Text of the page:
This journal is founded by year 12 students from Liverpool Life Sciences UTC with support from Senior Editors from Liverpool and Wigan UTC, University of Sheffield and Dr Hannah Davies, Institute of Integrative Biology, University of Liverpool. Hannah’s involvement began a couple of years ago working with the students to design and run projects incorporating cell culture as a research tool supported by a Biochemical Society Outreach grant (link to previous posts). This journal provides an excellent way for students to engage with other young scientists around the world and develop their skills in written scientific communication and networking. Through reporting their research findings they will develop important skills that will be invaluable in their future careers. The journal has received a lot of attention and positive feedback. We praise all of the contributors and editors for their hard work and hope that the BSJ will continue to grow in the coming months and years. Please visit the first edition of the journal here.
Guest post by Hannah Davies
The Neuroblastology project run with UTC Life Sciences School and funded by the Biochemical society has finished! Billions of cells grown, 25+ students participated, tens of compounds tested, 9.5/10 scored – overall, we all had a (neuro)blast!!
Here is Dr John Dyer, teacher at LLS-UTC:
This has been an incredibly successful project that has proved to be very popular with students from across the year groups. The students have gained valuable skills in cell culture and aseptic technique as well as a range of transferrable skills such as leadership, time management (in order to care for the cells), experimental design and evaluating and improving upon techniques and procedures. The level of enthusiasm and engagement that students have shown has been incredible and many students have happily given up time at lunchtime breaks and after school in order to tend to the cells or collect data. This enthusiasm and engagement has certainly been increased by the fact that Hannah spent time training the students at the start as well as coming in on a number of occasions to provide technical expertise and support with experimental design. Students regularly commented that they have enjoyed these sessions and found it useful to have direct contact with active researchers. Perhaps the most striking thing for me was how disappointed the students were when some of their cells got infected. However, they responded brilliantly by developing their procedures in order to minimise the risk of further contamination. This sort of resilience, coupled with the level of care, accuracy and precision required during this project will prove invaluable to students at the start of their scientific careers.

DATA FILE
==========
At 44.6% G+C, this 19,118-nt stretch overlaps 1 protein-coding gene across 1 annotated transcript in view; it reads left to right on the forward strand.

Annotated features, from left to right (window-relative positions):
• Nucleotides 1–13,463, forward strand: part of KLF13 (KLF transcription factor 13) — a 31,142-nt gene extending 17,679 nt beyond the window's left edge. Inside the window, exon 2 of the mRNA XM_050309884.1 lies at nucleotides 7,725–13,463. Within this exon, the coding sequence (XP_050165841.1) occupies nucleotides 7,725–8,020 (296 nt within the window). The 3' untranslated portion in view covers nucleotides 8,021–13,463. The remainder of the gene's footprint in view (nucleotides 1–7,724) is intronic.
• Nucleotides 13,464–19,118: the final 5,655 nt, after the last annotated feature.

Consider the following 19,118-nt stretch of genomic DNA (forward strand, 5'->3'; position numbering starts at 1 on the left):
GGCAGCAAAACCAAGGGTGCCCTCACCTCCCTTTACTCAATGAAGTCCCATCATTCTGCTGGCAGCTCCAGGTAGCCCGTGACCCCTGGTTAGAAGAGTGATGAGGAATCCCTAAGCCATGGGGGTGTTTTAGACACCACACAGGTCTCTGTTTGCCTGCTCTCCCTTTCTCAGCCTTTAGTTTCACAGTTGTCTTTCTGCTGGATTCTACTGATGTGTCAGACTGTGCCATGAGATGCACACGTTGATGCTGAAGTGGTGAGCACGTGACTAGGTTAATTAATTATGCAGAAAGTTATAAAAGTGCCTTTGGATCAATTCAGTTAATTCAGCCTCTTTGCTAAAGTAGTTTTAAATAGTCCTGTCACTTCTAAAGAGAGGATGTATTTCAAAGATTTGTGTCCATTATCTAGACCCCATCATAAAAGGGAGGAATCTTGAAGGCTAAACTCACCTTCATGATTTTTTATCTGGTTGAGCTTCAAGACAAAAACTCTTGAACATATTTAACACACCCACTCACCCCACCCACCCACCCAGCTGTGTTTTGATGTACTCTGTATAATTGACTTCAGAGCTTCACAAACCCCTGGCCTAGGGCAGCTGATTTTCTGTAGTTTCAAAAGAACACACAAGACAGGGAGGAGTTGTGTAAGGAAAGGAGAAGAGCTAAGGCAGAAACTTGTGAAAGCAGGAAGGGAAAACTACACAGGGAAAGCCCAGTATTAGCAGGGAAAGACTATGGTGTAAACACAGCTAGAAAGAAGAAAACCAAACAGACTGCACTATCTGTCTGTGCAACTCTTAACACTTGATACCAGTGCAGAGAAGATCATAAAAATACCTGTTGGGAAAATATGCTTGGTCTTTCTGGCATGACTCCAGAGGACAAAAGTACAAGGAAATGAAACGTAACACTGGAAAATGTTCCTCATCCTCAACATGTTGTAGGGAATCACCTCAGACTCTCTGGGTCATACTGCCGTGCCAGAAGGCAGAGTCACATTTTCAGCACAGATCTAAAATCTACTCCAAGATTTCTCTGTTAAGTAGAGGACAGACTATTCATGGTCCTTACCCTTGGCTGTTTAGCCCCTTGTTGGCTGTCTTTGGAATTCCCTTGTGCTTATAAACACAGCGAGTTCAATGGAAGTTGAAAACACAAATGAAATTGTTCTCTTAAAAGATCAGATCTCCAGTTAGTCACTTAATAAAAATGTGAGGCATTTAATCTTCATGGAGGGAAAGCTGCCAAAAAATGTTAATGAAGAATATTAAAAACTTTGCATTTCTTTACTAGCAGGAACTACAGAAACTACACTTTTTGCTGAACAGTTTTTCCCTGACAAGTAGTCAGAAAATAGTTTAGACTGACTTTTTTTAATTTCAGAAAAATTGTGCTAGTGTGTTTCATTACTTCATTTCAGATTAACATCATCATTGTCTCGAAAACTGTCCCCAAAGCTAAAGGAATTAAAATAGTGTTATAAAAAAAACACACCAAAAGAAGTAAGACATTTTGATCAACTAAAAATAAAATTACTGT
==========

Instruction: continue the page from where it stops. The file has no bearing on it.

Although the project has come to and end for this year, we are delighted to report that it will continue next year as part of UTC’s enrichment curriculum! We are also in the process of moving aspects of the project online so more schools will be able to interact and participate so watch this space!!
If you would like to read more about the project, please see the following link for the Biochemical Society final report…
A Royal Society Partnership Grant project between IIB’s Dr Stewart Plaistow and Liverpool Life Sciences UTC has featured as a case study on the Royal Society website.